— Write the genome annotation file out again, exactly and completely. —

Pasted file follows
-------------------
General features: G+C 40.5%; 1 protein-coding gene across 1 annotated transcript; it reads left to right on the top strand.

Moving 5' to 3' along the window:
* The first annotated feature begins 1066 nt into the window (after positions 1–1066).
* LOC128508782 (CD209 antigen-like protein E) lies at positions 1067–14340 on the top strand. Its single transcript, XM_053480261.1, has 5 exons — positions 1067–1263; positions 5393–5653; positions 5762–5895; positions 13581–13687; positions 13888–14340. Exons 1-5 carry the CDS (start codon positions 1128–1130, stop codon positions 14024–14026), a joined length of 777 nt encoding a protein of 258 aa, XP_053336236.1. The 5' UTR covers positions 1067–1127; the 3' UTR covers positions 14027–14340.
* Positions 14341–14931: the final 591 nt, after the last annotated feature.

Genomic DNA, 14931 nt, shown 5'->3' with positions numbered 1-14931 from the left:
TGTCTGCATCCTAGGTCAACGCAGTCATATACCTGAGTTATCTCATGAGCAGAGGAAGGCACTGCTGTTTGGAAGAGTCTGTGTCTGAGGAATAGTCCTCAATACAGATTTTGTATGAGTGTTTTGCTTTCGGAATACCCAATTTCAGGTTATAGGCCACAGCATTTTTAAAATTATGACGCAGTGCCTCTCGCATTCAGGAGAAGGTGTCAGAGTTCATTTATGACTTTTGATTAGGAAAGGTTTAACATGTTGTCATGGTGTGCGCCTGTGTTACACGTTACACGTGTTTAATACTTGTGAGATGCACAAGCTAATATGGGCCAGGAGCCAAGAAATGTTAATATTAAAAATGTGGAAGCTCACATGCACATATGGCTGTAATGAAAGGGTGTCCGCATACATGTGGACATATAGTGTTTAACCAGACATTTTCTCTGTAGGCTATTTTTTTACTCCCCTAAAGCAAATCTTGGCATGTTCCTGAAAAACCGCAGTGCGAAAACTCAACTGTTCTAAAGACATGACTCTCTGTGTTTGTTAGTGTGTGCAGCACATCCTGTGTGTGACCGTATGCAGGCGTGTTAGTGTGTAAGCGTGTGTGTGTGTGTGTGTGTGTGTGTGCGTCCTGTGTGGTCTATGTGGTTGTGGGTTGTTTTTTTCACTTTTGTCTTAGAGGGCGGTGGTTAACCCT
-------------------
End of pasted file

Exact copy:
General features: G+C 40.5%; 1 protein-coding gene across 1 annotated transcript; it reads left to right on the top strand.

Moving 5' to 3' along the window:
* The first annotated feature begins 1066 nt into the window (after positions 1–1066).
* LOC128508782 (CD209 antigen-like protein E) lies at positions 1067–14340 on the top strand. Its single transcript, XM_053480261.1, has 5 exons — positions 1067–1263; positions 5393–5653; positions 5762–5895; positions 13581–13687; positions 13888–14340. Exons 1-5 carry the CDS (start codon positions 1128–1130, stop codon positions 14024–14026), a joined length of 777 nt encoding a protein of 258 aa, XP_053336236.1. The 5' UTR covers positions 1067–1127; the 3' UTR covers positions 14027–14340.
* Positions 14341–14931: the final 591 nt, after the last annotated feature.

Genomic DNA, 14931 nt, shown 5'->3' with positions numbered 1-14931 from the left:
TGTCTGCATCCTAGGTCAACGCAGTCATATACCTGAGTTATCTCATGAGCAGAGGAAGGCACTGCTGTTTGGAAGAGTCTGTGTCTGAGGAATAGTCCTCAATACAGATTTTGTATGAGTGTTTTGCTTTCGGAATACCCAATTTCAGGTTATAGGCCACAGCATTTTTAAAATTATGACGCAGTGCCTCTCGCATTCAGGAGAAGGTGTCAGAGTTCATTTATGACTTTTGATTAGGAAAGGTTTAACATGTTGTCATGGTGTGCGCCTGTGTTACACGTTACACGTGTTTAATACTTGTGAGATGCACAAGCTAATATGGGCCAGGAGCCAAGAAATGTTAATATTAAAAATGTGGAAGCTCACATGCACATATGGCTGTAATGAAAGGGTGTCCGCATACATGTGGACATATAGTGTTTAACCAGACATTTTCTCTGTAGGCTATTTTTTTACTCCCCTAAAGCAAATCTTGGCATGTTCCTGAAAAACCGCAGTGCGAAAACTCAACTGTTCTAAAGACATGACTCTCTGTGTTTGTTAGTGTGTGCAGCACATCCTGTGTGTGACCGTATGCAGGCGTGTTAGTGTGTAAGCGTGTGTGTGTGTGTGTGTGTGTGTGTGCGTCCTGTGTGGTCTATGTGGTTGTGGGTTGTTTTTTTCACTTTTGTCTTAGAGGGCGGTGGTTAACCCT